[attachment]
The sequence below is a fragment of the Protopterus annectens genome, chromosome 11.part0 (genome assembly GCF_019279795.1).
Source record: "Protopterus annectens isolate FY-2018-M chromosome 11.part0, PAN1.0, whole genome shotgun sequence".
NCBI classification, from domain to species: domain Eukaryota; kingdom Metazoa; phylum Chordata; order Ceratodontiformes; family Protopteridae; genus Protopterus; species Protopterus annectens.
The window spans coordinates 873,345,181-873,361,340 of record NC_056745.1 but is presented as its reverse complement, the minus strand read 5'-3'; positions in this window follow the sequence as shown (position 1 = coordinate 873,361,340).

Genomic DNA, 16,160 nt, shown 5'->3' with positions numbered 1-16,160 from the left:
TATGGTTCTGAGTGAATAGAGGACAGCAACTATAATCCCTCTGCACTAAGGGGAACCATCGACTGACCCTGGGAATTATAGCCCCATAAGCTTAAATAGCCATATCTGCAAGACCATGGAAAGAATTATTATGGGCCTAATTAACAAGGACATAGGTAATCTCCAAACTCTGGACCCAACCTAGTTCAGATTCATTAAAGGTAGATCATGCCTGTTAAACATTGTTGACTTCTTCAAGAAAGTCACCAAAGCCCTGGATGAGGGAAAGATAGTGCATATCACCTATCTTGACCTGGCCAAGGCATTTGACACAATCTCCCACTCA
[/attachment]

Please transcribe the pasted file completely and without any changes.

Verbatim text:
The sequence below is a fragment of the Protopterus annectens genome, chromosome 11.part0 (genome assembly GCF_019279795.1).
Source record: "Protopterus annectens isolate FY-2018-M chromosome 11.part0, PAN1.0, whole genome shotgun sequence".
NCBI classification, from domain to species: domain Eukaryota; kingdom Metazoa; phylum Chordata; order Ceratodontiformes; family Protopteridae; genus Protopterus; species Protopterus annectens.
The window spans coordinates 873,345,181-873,361,340 of record NC_056745.1 but is presented as its reverse complement, the minus strand read 5'-3'; positions in this window follow the sequence as shown (position 1 = coordinate 873,361,340).

Genomic DNA, 16,160 nt, shown 5'->3' with positions numbered 1-16,160 from the left:
TATGGTTCTGAGTGAATAGAGGACAGCAACTATAATCCCTCTGCACTAAGGGGAACCATCGACTGACCCTGGGAATTATAGCCCCATAAGCTTAAATAGCCATATCTGCAAGACCATGGAAAGAATTATTATGGGCCTAATTAACAAGGACATAGGTAATCTCCAAACTCTGGACCCAACCTAGTTCAGATTCATTAAAGGTAGATCATGCCTGTTAAACATTGTTGACTTCTTCAAGAAAGTCACCAAAGCCCTGGATGAGGGAAAGATAGTGCATATCACCTATCTTGACCTGGCCAAGGCATTTGACACAATCTCCCACTCA